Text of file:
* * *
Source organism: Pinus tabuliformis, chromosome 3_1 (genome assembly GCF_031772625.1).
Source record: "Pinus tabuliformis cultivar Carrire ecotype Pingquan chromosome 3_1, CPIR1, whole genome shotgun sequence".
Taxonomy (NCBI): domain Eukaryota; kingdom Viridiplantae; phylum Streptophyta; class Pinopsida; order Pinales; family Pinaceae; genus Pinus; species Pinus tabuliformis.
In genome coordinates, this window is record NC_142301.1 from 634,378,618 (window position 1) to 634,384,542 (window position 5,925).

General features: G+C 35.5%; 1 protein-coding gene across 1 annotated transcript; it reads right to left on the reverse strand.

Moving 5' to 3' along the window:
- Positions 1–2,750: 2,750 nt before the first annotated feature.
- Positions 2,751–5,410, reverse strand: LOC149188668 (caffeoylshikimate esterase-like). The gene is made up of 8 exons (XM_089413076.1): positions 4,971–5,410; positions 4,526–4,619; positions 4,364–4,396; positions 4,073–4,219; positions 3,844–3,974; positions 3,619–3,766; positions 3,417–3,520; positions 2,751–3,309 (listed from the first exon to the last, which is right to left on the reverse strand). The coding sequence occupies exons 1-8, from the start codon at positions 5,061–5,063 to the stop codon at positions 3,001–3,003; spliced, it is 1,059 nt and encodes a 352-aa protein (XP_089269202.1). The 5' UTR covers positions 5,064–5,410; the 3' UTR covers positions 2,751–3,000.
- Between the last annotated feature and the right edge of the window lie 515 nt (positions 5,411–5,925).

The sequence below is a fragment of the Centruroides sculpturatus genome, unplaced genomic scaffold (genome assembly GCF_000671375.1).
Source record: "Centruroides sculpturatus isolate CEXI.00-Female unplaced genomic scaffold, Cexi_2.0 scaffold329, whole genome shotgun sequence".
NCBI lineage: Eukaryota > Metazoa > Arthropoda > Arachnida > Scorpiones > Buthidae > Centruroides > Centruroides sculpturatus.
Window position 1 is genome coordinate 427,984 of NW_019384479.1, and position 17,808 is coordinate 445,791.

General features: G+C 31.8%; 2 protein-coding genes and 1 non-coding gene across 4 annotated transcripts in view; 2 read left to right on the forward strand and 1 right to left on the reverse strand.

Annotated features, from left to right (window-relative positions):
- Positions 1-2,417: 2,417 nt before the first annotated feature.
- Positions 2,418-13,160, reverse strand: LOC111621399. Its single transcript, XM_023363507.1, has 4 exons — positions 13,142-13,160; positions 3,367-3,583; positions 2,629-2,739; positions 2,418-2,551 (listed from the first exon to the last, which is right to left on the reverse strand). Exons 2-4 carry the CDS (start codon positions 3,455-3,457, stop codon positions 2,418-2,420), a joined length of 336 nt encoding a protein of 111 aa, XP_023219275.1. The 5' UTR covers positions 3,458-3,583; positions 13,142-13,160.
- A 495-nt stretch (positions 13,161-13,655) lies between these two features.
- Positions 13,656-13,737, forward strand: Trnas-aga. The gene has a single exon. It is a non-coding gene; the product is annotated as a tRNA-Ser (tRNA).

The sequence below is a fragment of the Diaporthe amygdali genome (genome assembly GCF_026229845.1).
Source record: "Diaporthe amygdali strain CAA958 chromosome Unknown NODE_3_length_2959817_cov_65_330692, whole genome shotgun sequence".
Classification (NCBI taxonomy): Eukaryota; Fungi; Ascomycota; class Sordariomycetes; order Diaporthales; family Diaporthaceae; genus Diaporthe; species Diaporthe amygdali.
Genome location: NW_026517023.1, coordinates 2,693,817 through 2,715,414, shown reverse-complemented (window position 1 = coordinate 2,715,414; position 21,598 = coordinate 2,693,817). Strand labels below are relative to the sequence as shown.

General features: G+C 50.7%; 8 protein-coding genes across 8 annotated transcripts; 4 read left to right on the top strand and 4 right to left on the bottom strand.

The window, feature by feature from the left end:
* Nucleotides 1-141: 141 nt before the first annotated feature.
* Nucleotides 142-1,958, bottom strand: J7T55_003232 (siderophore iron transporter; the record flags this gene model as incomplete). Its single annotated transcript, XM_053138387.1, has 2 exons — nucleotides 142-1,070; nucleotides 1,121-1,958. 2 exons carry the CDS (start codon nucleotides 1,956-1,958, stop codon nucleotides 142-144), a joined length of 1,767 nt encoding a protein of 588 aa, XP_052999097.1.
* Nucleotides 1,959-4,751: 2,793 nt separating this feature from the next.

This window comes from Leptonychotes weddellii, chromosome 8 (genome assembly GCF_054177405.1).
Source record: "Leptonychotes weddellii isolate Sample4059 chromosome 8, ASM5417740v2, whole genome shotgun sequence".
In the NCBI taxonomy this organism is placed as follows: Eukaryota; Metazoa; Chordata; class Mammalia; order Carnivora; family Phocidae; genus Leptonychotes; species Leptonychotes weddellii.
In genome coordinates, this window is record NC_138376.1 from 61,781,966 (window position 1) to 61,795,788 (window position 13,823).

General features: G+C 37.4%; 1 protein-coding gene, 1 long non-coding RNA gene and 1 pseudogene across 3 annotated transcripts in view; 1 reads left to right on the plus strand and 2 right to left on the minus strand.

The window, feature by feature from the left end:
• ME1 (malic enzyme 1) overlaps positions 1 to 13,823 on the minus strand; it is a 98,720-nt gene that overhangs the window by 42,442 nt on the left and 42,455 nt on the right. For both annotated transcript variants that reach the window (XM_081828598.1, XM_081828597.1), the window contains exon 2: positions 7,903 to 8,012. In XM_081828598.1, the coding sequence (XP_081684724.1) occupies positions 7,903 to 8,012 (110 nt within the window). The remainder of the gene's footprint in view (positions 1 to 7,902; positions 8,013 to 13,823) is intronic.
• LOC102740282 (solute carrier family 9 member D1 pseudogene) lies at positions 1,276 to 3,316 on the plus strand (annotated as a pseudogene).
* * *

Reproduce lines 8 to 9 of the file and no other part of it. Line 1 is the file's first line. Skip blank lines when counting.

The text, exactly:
- Positions 2,751–5,410, reverse strand: LOC149188668 (caffeoylshikimate esterase-like). The gene is made up of 8 exons (XM_089413076.1): positions 4,971–5,410; positions 4,526–4,619; positions 4,364–4,396; positions 4,073–4,219; positions 3,844–3,974; positions 3,619–3,766; positions 3,417–3,520; positions 2,751–3,309 (listed from the first exon to the last, which is right to left on the reverse strand). The coding sequence occupies exons 1-8, from the start codon at positions 5,061–5,063 to the stop codon at positions 3,001–3,003; spliced, it is 1,059 nt and encodes a 352-aa protein (XP_089269202.1). The 5' UTR covers positions 5,064–5,410; the 3' UTR covers positions 2,751–3,000.
- Between the last annotated feature and the right edge of the window lie 515 nt (positions 5,411–5,925).